Athletes lose spring sports season to COVID-19

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John Gigian

Proctor Field is empty after spring sports are cancelled due to the COVID-19 pandemic.

John Gigian, Staff Writer

After years of preparation from student athletes, the MIAA announced the cancelation of high school sports in Massachusetts on April 24 due to the COVID-19 pandemic. The decision forced many student athletes to cope with the reality of missing their spring seasons.

“We had been expecting it for awhile, but when I finally saw that notification on my phone that Governor Baker had called off school for the rest of the year, my heart sank,” senior midfielder for the lacrosse team Dylan Rosen said. “I had poured my heart into preparation for what promised to be an incredible senior season and a chance at the state title, [and now it is] all gone.”

Despite knowing this was likely coming for some time, the official announcement was still difficult for student athletes to comprehend. 

“It definitely did not catch me by surprise. It is one of those things where you expect it to get cancelled, but when it actually gets cancelled, you’re still in shock,” senior captain and first baseman for the baseball team Nick Ullian said. “We are such a close team, especially the seniors, so not being able to give it one final run together is heartbreaking.”

Part of the disappointment comes from the goals the team will not get to attempt, Rosen explained the aspirations the lacrosse team had for their season.

“After such a heartbreaking loss in the semis last year and most of the same team returning, we had a legitimate shot at winning it all and it’s sad that we never got the chance to show what we could do,” Rosen said.

Missing the opportunity to compete won’t allow underclassmen to show off their athletic abilities to potential college scouts. 

It’s pretty difficult because the entire winter [track] season for me was basically in preparation for outdoor [track]. While I was in contact with a few coaches, I was really waiting until outdoor when I was hoping to achieve my best marks before I reached out to some of the better schools,” junior Nick Dahl who does shot put, long jump and discus said. “Obviously with the season cancelled, I only have my indoor marks for coaches to gauge me off of, and so I don’t think that coaches will be able to see my full potential as an athlete.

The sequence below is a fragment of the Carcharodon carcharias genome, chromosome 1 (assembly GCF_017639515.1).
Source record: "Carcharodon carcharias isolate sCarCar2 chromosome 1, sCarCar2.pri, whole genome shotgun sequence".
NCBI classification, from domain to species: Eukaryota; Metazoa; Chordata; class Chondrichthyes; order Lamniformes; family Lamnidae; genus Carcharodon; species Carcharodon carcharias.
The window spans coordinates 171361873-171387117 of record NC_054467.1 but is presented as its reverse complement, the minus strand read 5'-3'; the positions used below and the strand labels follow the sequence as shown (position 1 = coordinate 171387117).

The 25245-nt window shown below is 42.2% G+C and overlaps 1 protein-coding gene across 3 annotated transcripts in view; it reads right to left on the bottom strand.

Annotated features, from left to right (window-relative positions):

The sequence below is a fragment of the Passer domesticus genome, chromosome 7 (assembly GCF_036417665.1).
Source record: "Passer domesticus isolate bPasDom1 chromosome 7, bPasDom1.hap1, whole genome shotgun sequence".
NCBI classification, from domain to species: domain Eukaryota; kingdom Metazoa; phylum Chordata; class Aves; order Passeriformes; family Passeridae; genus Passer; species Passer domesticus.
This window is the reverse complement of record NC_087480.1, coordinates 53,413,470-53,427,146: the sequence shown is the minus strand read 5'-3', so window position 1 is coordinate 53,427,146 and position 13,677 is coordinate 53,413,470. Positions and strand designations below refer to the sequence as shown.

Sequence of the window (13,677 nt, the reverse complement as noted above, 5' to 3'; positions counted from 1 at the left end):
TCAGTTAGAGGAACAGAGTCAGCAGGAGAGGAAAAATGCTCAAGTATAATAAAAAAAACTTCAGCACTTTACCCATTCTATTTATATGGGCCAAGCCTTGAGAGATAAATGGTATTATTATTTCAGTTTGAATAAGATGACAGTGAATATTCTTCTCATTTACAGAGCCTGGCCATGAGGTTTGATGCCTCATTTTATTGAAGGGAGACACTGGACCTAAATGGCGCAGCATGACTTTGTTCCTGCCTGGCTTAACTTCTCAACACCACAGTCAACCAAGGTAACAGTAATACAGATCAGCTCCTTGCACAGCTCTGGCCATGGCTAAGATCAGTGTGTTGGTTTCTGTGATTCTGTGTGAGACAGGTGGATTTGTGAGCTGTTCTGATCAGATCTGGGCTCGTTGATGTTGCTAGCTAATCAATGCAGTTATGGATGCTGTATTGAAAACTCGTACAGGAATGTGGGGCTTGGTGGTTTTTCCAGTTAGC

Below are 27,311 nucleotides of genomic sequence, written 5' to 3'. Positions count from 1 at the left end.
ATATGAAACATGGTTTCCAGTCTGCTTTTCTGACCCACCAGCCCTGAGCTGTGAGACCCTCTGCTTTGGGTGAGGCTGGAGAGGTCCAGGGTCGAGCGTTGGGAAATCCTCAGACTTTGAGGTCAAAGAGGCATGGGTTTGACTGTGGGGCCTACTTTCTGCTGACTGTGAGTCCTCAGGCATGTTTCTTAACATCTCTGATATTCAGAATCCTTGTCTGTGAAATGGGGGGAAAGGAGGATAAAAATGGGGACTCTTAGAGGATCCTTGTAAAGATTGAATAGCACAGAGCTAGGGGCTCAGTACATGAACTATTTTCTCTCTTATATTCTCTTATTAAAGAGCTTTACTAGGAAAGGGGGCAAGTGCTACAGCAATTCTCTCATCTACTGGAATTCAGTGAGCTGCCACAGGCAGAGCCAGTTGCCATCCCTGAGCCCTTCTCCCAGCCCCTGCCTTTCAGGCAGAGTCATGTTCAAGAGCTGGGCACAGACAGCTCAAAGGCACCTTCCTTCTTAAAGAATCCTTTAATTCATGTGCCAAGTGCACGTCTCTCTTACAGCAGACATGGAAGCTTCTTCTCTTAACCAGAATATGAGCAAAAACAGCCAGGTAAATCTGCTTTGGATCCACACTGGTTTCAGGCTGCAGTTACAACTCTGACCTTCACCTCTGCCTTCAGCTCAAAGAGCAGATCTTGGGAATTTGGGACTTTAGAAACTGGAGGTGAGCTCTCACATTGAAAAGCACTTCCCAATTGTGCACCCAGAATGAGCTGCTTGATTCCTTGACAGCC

Many athletes who will be returning to their sport next year are doing their best to improve during this time.

“We’ve been doing virtual workouts together every afternoon and Zooming while erging,” junior member of the crew team Caroline Schuckel said. “Erging can also get very lonely, so it’s nice to Zoom with my teammates while doing it.”

As juniors miss out on their season and potential scholarships, seniors will be losing their final season of high school athletics. 

“We had all grown up together on the baseball field and have become close along the way,” Ullian said. “I was really looking forward to having all of our years of training accumulate into one final run together. Not being able to share that with the other seniors, and the rest of the team, is what makes this so difficult to accept.”

With no more games to play, senior athletes were able to reflect on their years with their teams. Rosen explained what he will take away from Weston lacrosse.

“I’ll always remember waking up early for lifts, that special Mel’s Breakfast right before the season, celebrating after winning the DCL last year, and Coach Wilcon saying ‘how bout them cats’ after an important win,” Rosen said. “I’m going to miss these moments with the team. Lacrosse is a special sport and my experiences on the field and most importantly off it I will never forget.”

Losing their final seasons made the senior athletes recognize the opportunity they had been given to participate in high school athletics. 

“I think the most obvious takeaway is to not take anything for granted and to live in the moment,” Ullian said. “It’s so important to play each game like it is your last and to savor every moment on the field. This way, when you head into the dugout after the final out, regardless of what is on the scoreboard, you know you gave 100% and make sure you will have no regrets.”